.comment: I Want One! - page 3
Time for the Greed Fest
Our friends the Linux distributors have been hard at work on all kinds of flashy installation programs, the chief purpose of which seems to be to make every Linux distribution incompatible with every other Linux distribution. My wish list includes a proposal that they do something useful -- horrors! -- for notebook users, as long as they're screwing around with installation routines.
Actually, there are a couple of parts to this.
The first is to make a boot/install floppy for notebook users. Some notebook machines have weird little PCMCIA floppy drives that are controlled by the bios such that when the user is prompted for the diskette containing the PCMCIA drivers, the boot can no longer see the drive. Some others give one the choice of a CD reader that can't be booted or a floppy drive that can be booted but now there's no CD reader, meaning it's time for an FTP install. There are ways around this, but they usually involve building a custom boot floppy, which is messy and only marginally satisfying.
Now. This would be a pretty difficult thing to cook up, because there's so much variation among machines. Producing and providing several thousand diskette images would be a royal pain. But none of them would contain anything not already on the distribution CD, so what would work instead is a script that would allow the user to construct such a diskette image locally, from stuff on the CD, which could then be put on floppy and used to get the FTP or local network install going. Yeah, it would require a desktop machine to build the floppy, but it would be a step.
That might take some work, but there is one useful thing they could do that would take very little work: put a "notebook" checkbox early in the installation program, so that all kinds of stuff that's of no use and that cannot possibly come to be of use would not be installed.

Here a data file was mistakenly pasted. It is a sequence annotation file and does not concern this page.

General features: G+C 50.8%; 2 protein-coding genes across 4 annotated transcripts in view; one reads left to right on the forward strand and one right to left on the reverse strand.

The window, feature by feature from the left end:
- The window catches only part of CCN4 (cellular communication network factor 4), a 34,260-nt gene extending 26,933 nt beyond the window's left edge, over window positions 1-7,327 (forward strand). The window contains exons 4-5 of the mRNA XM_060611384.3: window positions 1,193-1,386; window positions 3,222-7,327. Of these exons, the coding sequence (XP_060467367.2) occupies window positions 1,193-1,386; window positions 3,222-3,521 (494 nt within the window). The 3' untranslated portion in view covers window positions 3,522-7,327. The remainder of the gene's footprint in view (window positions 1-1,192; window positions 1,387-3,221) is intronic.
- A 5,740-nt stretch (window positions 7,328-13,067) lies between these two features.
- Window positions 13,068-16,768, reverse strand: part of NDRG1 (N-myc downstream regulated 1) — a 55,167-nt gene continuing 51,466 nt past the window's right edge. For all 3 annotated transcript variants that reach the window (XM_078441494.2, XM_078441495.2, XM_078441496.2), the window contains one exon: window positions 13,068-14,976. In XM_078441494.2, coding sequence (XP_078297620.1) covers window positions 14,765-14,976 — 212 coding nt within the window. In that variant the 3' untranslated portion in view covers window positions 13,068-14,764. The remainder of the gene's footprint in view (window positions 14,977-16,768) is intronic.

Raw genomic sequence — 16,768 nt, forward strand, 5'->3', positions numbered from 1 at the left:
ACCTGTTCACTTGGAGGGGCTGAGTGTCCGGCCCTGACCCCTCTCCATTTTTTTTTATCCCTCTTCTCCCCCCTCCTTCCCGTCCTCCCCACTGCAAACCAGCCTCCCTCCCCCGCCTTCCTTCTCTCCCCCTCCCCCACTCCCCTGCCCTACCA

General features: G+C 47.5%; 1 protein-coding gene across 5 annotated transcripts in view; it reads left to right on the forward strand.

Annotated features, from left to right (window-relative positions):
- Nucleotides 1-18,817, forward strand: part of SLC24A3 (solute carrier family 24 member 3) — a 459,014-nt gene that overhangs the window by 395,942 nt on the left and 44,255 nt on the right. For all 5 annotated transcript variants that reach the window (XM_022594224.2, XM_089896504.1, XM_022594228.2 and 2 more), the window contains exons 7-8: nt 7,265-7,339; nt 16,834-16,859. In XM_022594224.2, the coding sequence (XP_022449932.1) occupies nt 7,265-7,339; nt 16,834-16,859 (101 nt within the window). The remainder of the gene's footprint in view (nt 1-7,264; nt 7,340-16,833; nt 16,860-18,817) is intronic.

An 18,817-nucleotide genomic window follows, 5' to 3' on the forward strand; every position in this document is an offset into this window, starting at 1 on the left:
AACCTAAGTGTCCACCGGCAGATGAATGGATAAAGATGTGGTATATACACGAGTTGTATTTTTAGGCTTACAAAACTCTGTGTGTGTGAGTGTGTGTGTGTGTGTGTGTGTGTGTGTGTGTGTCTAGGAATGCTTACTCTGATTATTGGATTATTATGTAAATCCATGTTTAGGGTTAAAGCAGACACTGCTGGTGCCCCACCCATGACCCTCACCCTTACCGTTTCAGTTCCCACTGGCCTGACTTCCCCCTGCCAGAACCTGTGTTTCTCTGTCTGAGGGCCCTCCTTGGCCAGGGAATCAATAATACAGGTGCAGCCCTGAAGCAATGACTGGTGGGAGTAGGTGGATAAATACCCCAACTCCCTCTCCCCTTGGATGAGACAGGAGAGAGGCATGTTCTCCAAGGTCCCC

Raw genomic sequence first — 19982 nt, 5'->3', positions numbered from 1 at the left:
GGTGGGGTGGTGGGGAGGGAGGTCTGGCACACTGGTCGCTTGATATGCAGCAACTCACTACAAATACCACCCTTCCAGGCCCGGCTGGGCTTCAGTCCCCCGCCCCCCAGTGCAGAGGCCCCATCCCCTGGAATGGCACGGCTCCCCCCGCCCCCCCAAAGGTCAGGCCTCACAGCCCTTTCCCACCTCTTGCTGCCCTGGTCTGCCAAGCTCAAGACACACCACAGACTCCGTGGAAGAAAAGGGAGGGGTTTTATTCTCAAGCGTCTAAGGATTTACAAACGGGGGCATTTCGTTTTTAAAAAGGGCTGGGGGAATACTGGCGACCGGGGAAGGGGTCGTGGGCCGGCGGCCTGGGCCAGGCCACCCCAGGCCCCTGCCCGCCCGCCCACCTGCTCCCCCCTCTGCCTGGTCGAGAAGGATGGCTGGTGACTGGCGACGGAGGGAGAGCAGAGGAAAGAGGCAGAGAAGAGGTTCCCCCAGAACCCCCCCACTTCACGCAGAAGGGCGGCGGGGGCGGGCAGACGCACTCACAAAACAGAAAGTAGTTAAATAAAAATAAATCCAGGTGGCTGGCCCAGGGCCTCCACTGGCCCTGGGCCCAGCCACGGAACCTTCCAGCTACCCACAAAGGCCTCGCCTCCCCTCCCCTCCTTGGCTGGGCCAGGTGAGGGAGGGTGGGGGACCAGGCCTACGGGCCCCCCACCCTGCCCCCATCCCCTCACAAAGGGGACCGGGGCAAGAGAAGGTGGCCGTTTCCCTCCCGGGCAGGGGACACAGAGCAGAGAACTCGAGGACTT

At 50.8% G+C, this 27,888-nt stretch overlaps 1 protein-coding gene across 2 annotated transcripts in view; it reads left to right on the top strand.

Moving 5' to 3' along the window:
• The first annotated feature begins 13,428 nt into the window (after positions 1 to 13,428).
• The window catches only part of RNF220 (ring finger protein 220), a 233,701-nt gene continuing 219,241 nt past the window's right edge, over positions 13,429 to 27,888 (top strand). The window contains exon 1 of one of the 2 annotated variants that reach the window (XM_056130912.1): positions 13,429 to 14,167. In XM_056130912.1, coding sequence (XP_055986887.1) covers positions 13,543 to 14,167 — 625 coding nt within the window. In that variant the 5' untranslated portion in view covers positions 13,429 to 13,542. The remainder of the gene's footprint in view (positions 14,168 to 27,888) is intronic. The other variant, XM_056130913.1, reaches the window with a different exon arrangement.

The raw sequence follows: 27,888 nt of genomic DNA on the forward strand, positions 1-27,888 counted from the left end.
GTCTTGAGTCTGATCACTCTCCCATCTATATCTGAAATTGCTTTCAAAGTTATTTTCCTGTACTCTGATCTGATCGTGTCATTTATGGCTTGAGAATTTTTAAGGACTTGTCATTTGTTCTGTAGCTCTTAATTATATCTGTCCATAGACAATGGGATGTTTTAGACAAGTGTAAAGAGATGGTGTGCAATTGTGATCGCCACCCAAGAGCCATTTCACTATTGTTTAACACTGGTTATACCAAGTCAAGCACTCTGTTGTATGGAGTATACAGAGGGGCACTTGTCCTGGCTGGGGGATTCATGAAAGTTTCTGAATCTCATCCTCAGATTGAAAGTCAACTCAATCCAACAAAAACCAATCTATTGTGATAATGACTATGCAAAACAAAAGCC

For instance, people do not change the video chips in their notebook machines. (I suppose that in rare cases it can be done, and I would not be greatly surprised to learn that it has been done, but it's not something that people do.) Yet Linux distributions make a habit of installing servers for all video cards supported by XFree86 -- makes sense for desktop machines, because people do change video cards there, but simply wastes space on notebook drives.
Likewise sound cards. Nobody changes the sound chip in a notebook computer -- why carry around drivers for all of them?
You wouldn't want to do this with printer drivers, because notebooks tend to be pretty promiscuous, plugging in to whatever printer is there. But there are whole areas of things that don't need to get installed on a notebook, because the machine is incapable of using them anyway.
The Linux distribution that makes life easier for the notebook user will do well for its efforts, I think. (And while they're at it, they might want to look at drivers for the hardware in the Casio Fiva.)
And With That . . .
. . . A very merry Christmas to all of you. Here's hoping that your wish list was a little more reasonable, and therefore a little more lucrative, than mine.
Solid state disks (SSDs) made a splash in consumer technology, and now the technology has its eyes on the enterprise storage market. Download this eBook to see what SSDs can do for your infrastructure and review the pros and cons of this potentially game-changing storage technology.